Today the same tradition of care and welcome is practised in the town. Odd behaviours are overlooked as people are able to find their home. They are no longer classified as a medical condition but welcomed into a community.
Geel is a great example of the transforming power of a loving community. It also speaks powerfully to the way that we approach some of the perceived enemies in our life. Rather than rejection and discarding these less desirable parts of ourselves, we can welcome them and know that even their disruption will bring some greater wholeness.
Thomas Merton the Trappist monk words, “In all of us there is a hidden wholeness”, hold a lot of truth for their situation. This wholeness is not born out of our perfections but comes from brokenness. The “pilgrims” who still come to the town of Geel are on a sacred journey where they have undergone a sometimes violent wrenching that has forced them to wander in search of a home. Their search for that home is what is sought by my friend suffering from depression and anxiety; for those who are wounded by work; in every one of us is a wholeness waiting to be found.
I loved the words of David in Psalm 90, where he talks about home. It was the place where he knew that his people fully belonged.
My version of Psalm 90
Home is that place where I fully belong,
Where all my uncertainty is safe,
Eternity is one more heartbeat away,
Each beat brings me closer to home,
Born from Eternity’s love,
This short life a warning of what awaits.
Reality means knowing love’s anger,
Truth leaves no room for excuses,
Our hearts are torn open before God,
Broken hearted we face our loving judge,
Attached to nothing except Eternity’s breath,
Each breath formed from love’s words.
Compassion is a certain knowing,
That belongs to those who have found home,
No more ceaseless wandering,
Looking for temporary trinkets,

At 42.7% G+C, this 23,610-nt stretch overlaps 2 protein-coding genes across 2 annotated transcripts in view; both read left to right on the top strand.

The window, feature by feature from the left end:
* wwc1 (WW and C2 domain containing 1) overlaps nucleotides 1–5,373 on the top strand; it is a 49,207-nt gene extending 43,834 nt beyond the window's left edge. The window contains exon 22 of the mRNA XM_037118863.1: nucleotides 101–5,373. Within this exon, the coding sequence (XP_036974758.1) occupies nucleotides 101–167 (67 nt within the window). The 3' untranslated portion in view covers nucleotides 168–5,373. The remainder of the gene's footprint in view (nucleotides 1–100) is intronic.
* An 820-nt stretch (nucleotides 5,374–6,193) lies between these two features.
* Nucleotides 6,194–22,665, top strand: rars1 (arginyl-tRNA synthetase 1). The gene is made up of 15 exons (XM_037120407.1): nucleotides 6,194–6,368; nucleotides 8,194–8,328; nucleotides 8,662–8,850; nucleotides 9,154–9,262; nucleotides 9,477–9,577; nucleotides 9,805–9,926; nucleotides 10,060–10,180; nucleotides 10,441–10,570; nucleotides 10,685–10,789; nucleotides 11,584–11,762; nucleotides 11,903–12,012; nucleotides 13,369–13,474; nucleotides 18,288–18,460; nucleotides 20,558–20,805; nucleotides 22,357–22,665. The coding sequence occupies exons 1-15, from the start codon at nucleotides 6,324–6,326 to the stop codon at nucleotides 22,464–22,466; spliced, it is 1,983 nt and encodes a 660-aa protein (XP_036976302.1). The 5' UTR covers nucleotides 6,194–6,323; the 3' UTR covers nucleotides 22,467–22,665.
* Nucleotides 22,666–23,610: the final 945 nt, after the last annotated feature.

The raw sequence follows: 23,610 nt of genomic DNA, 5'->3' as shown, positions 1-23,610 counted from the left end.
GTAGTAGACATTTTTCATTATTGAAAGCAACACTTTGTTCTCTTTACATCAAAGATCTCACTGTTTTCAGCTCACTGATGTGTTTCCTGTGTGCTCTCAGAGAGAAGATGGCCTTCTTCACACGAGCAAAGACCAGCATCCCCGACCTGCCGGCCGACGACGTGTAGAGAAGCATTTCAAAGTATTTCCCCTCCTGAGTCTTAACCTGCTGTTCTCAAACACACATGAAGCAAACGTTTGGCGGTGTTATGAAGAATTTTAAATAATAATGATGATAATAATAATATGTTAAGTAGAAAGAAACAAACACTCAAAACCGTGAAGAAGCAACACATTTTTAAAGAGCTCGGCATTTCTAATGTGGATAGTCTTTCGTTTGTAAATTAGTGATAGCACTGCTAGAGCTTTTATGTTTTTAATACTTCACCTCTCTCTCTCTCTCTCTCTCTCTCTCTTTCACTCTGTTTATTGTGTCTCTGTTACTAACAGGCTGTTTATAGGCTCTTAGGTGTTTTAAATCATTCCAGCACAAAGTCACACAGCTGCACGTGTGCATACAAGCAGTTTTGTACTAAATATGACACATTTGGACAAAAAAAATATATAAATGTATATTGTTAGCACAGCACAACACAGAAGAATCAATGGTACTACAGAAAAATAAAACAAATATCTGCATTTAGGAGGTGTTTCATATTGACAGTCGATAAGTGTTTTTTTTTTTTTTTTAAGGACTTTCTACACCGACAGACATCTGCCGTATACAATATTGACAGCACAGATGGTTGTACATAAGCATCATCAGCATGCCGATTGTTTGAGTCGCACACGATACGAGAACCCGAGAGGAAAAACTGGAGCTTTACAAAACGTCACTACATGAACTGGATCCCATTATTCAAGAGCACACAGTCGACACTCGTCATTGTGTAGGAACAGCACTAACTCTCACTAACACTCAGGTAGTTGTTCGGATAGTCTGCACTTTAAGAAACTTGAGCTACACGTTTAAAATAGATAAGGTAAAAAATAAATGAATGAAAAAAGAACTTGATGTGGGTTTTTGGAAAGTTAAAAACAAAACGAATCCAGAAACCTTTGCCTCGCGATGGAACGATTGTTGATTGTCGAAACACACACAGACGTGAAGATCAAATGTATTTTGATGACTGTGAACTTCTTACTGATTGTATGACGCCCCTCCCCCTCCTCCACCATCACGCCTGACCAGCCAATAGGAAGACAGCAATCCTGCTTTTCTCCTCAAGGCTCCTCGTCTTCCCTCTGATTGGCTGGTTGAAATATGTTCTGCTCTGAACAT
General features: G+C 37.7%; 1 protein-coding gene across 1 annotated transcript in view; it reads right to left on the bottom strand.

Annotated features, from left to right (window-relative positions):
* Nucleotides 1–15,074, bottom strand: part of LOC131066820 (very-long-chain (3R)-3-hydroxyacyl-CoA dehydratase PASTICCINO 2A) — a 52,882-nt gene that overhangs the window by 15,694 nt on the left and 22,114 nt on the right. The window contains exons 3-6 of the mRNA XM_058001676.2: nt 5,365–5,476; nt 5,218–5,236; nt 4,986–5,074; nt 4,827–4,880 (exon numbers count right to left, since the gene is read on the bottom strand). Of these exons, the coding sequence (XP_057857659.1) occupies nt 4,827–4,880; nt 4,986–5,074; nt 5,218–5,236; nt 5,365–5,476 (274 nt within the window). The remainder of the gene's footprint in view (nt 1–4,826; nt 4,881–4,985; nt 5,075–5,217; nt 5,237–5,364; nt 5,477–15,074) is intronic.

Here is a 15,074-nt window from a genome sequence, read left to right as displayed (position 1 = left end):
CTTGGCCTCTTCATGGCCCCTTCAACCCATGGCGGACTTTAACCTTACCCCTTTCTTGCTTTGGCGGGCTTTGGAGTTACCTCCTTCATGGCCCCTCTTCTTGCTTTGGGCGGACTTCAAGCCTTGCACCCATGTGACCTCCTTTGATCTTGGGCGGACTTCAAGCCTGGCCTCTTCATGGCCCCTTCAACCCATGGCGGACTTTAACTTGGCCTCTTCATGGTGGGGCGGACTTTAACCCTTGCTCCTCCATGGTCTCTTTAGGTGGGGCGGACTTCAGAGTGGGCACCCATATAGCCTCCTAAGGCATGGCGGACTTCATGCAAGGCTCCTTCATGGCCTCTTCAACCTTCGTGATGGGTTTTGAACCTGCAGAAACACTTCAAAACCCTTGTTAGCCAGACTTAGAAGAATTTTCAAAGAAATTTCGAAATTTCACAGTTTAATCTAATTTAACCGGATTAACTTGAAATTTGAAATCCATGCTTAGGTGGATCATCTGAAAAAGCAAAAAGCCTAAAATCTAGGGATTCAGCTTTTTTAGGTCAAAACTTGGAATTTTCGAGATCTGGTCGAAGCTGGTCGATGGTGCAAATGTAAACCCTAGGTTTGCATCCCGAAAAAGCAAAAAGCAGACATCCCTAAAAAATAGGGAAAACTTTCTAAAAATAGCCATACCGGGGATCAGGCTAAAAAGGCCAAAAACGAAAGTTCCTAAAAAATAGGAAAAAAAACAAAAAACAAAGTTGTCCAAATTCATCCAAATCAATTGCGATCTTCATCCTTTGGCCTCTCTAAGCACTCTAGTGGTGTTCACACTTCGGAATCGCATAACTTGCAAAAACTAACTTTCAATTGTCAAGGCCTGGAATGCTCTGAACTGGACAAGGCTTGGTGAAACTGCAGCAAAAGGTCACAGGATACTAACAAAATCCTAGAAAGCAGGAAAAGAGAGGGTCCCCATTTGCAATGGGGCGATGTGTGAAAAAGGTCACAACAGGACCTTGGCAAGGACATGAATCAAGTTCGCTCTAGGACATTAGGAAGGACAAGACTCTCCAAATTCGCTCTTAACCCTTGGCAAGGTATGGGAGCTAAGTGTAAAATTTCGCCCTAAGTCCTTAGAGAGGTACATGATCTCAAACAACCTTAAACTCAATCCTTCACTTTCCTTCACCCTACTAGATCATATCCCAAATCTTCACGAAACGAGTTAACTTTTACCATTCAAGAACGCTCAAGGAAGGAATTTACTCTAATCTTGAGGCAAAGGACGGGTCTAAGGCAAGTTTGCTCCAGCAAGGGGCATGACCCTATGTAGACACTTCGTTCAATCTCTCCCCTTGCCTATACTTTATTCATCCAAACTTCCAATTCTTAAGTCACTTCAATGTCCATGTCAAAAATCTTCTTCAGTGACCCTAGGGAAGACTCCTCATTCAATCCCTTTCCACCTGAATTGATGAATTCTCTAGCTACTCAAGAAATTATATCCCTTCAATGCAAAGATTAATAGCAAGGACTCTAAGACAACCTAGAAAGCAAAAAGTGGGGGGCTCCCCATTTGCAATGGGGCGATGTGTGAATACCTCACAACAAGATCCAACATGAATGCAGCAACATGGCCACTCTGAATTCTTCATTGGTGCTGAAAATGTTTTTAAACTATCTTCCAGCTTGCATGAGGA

Trust is discovered in God’s call to courage,
Life faced with honest connecting,
Calling his love my own.
This morning I am called to belong,
To love’s eternal gaze,
Seeking out my face,
I feel his soft eyes searching me out,
Finding me yearning for his loving look,
My voice longs to speak of being found,
Speaking Eternity’s words given to me.
“Compassion,” wrote historian Karen Armstrong in considering the proper meaning of the Golden Rule, “asks us to look into our own hearts, discover what gives us pain, and then refuse, under any circumstance whatsoever, to inflict that pain on anybody else.” (From Brain Pickings)
Everything is waiting for you
Your great mistake is to act the drama
as if you were alone……
Put down the weight of your aloneness and ease into
the conversation. The kettle is singing
even as it pours you a drink, the cooking pots
have left their arrogant aloofness and
seen the good in you at last. All the birds
and creatures of the world are unutterably
themselves. Everything is waiting for you.
The creation of a safe place allows the sense of aloneness to be replaced by a meaningful conversation. As David Whyte writes in his poem we make a mistake when we try to navigate the workplace by ourselves. The value of the companion’s contribution to this is highlighted by Rachel Remen who says in My Grandfather’s Blessings, “presence is a much more powerful catalyst for change than analysis”.
My version of Psalm 62
Peace is such a beautiful place to find,
I have discovered true rest with my Father,
He has helped me withstand the personal attacks,
He will confront the lies that were told,
The lies that were intended to destroy me,
They were destruction veiled as truth,
I watched as my enemy took delight,
In seeing me hit rock bottom.
I know now how to take a true rest,
So that those lies no longer affect me,
Truth relies on God – not on my enemy,
I have learned to pour my heart out to God,
So that my ears hear only truth.
The great reversal is coming,
Where God sets it all right,
In the meantime I am learning what is important,
Rich or poor the end result is the same,
We must keep close to God,
Trust him above everything else,
This is the only safe place in this world,
Eternal love expressed with truth is the result.
My version of Psalm 4
I don’t care what other people say about what is important,
Money, success, career,
or anything that can distract,
From opening my life completely to you,
And being completely happy with what you provide.
I will be content,
I will sleep well,
Knowing – That I am safe in your care.
This Psalm’s last stanza has the sentence, “In peace I will lie down and sleep”.
I have always found that when I am anxious my sleep gets disrupted. When I was depressed the one thing that I desired above all else was to sleep through the night. I dreaded going to sleep because I realised that I would wake too soon. I knew that I would wake with the problems of the day ahead tossing around my head. I felt like there was never any rest.
When David says that in peace he will sleep I understand how important this is. To be able to say tonight because God is watching over me that it doesn’t matter what else is going on I will sleep is a statement about the blessing that comes with being right with God. I am no longer alone but held safe where I belong. .